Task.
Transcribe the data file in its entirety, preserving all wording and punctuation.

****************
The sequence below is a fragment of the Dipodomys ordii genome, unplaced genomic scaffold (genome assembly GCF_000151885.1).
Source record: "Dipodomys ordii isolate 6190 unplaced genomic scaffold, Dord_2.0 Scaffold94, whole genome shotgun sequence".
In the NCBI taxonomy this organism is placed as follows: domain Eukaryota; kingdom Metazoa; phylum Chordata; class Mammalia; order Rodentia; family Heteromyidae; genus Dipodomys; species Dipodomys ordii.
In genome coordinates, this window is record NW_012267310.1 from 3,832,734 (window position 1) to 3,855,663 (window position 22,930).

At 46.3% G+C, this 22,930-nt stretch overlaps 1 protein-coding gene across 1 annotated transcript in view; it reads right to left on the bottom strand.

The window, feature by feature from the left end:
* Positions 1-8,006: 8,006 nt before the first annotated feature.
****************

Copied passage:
The sequence below is a fragment of the Dipodomys ordii genome, unplaced genomic scaffold (genome assembly GCF_000151885.1).
Source record: "Dipodomys ordii isolate 6190 unplaced genomic scaffold, Dord_2.0 Scaffold94, whole genome shotgun sequence".
In the NCBI taxonomy this organism is placed as follows: domain Eukaryota; kingdom Metazoa; phylum Chordata; class Mammalia; order Rodentia; family Heteromyidae; genus Dipodomys; species Dipodomys ordii.
In genome coordinates, this window is record NW_012267310.1 from 3,832,734 (window position 1) to 3,855,663 (window position 22,930).

At 46.3% G+C, this 22,930-nt stretch overlaps 1 protein-coding gene across 1 annotated transcript in view; it reads right to left on the bottom strand.

The window, feature by feature from the left end:
* Positions 1-8,006: 8,006 nt before the first annotated feature.